Kings (This Week’s Movies)

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Elvis Presley, The King (courtesy Oscilloscope Laboratories)

Links to my reviews published this week in the Herald and Seattle Weekly, and etc.

The King. “Jarecki’s after the big picture, and that’s part of the problem. ” (Herald link here.)

For the Scarecrow Video blog, I have something on Elvis movies. Read it here.

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Movie Diary 7/3/2018

Ambush in Leopard Street (J. Henry Piperno, 1962). Standard B-movie rubbish, but the genre appeal and a watchable cast make it all right at one hour long. A group of experienced thieves, plus one newcomer (James Kenney, star of the revolting-youth picture Cosh Boy), plan a jewelry heist. One of the other thieves is played by Norman Rodway, who would shortly be playing Hotspur in Orson Welles’ Chimes at Midnight.

Movie Diary 7/1/2018

Sicario: Day of the Soldado (Stefano Sollima, 2018). Things are constantly easing into the frame in Sollima’s visual scheme for the film, an anxiety-producing style that fits the subject. The Sicario movies are interesting test cases for intention vs. effect discussions; I don’t doubt the filmmakers want to show sympathy for Mexicans caught between cartel violence and blunt U.S. policies, but the film leaves the impression of Mexico as a hellhole. Not that the U.S. comes off much better.

The Dove on the Roof (Iris Gusner, 1973/2009). An East German film, initially banned, later revived in a black-and-white version (it was shot in color). It unfolds in a very mod, cryptic style, revolving around a construction-site manager (Heidemarie Wenzel) whose love life skitters between two men, one too old and one too young. The people and places are interesting to look at.

Trace Sunshine (This Week’s Movies)

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Thomasin Harcourt McKenzie, Ben Foster: Leave No Trace (courtesy Bleecker Street)

Links to my reviews published this week in the Herald and Seattle Weekly, and etc.

Leave No Trace. “The beautifully observed details of this heroine’s journey are heartbreaking.” (Herald link here.)

Sicario: Day of the Soldado. “Effective enough even though the plot depends on a couple of very big coincidences.”

For my latest Seasoned Ticket column at the Scarecrow Video blog, I say a few words about Claire Denis’ new film, Let the Sunshine In, and recommend a few previous films by this one-of-a-kind filmmaker. Read it here.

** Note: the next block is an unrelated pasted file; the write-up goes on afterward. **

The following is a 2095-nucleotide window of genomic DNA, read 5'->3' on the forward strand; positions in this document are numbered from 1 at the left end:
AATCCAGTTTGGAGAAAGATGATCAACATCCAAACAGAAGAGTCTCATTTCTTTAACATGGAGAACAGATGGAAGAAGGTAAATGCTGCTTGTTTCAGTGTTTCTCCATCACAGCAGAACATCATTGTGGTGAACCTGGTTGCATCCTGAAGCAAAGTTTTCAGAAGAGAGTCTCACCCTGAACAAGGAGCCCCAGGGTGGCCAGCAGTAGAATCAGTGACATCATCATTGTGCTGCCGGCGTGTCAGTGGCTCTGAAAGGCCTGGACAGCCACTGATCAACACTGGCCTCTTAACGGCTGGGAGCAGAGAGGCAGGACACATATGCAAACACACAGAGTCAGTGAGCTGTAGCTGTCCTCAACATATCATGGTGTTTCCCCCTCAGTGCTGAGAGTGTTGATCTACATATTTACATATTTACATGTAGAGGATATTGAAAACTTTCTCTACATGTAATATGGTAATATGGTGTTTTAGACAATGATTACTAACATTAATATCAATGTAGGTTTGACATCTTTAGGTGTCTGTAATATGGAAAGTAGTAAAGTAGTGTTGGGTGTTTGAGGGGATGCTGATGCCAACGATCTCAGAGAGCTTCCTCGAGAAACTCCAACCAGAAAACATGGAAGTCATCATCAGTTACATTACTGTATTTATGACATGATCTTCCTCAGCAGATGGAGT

Movie Diary 6/27/2018

The King (Eugene Jarecki, 2018). The documentary about Elvis, which would also very much like to be a Statement. (full review 7/4)

The Good Die Young (Lewis Gilbert, 1954). Heavy on melodrama, but this crime picture has the kind of set-up I like: strangers come together to attempt a heist, each man with his own well-described reasons for breaking bad. A very watchable cast indeed: Laurence Harvey is a scoundrel (duh) who needs cash because his wealthy wife (Margaret Leighton) is finally getting wise to him; Richard Basehart is an American in London collecting wife Joan Collins from her needy mother; John Ireland is a serviceman ditched by his wife, a would-be starlet played in vintage form by Gloria Grahame; Stanley Baker is a boxer whose final fight leads to the amputation of his hand, thus crimping his plans for a simple workingman’s life. Robert Morley plays Harvey’s father. Some decent noir shooting, if not exactly crisply paced.

Movie Diary 6/26/2018

Farewell (aka Abschied, Egon Günther, 1968). A very New Wave kind of approach in this East German tale of a boy formed by (in the sense of reacting against) the stuffy bourgeois manners of his parents and the brutality of his classmates. Lots of interesting stuff, including the portrayal of war fever and the chockablock storytelling. (There’s also a distinct gulf between the Sixties look of some of the design – and the haircuts – and the time period.) Might’ve been a little stronger with a more dynamic lead actor; the Brian Jones-like Jan Spitzer doesn’t bring a lot to the table (though he went on to have a long career). Some very impressive, and muscular, black-and-white widescreen cinematography. The movie was a little too interesting for the authorities, and its exposure was limited.

Movie Diary 6/25/2018

Naked Among Wolves (Frank Beyer, 1963). Set in Buchenwald, in the final days before the Americans arrived in 1945. A child is smuggled into camp, and at first this threatens to become a sentimental story hook. But soon the film turns to the strategies of survival in the camp (including the Nazis’ anxiety about what their status will be after the liberation), and it becomes an absorbing study of inhumanity and endurance. Beyer also directed the very funny Carbide and Sorrel and the later banned Traces of Stones. The cast here includes Armin Mueller-Stahl.

Berlin Around the Corner (Gerhard Klein, 1965/1990). A sincere, if sometimes disjointed, portrait of factory workers – both young and old – who may be feeling the shortcomings of the socialist dream. Klein and screenwriter Wolfgang Kohlhaase had previously made Berlin – Schönhauser Corner, a film that caught the wave of the youth movement in 1957; this one was not so lucky, and before it was edited it was banned by a new regime of state censorship. It was finally put together and screened after the fall of the Berlin Wall.

For Eyes Only (Janos Veiczi, 1963). An East German spy picture, sometimes hilariously campy though fairly tiresome overall. All the usual conventions are in place, but done in a cheapjack manner. The inspiration was an actual spy who brought documents back from West Germany that were trumpeted as proof that the West was going to attack the GDR; it was decades later that the revelations turned out to be entirely fake.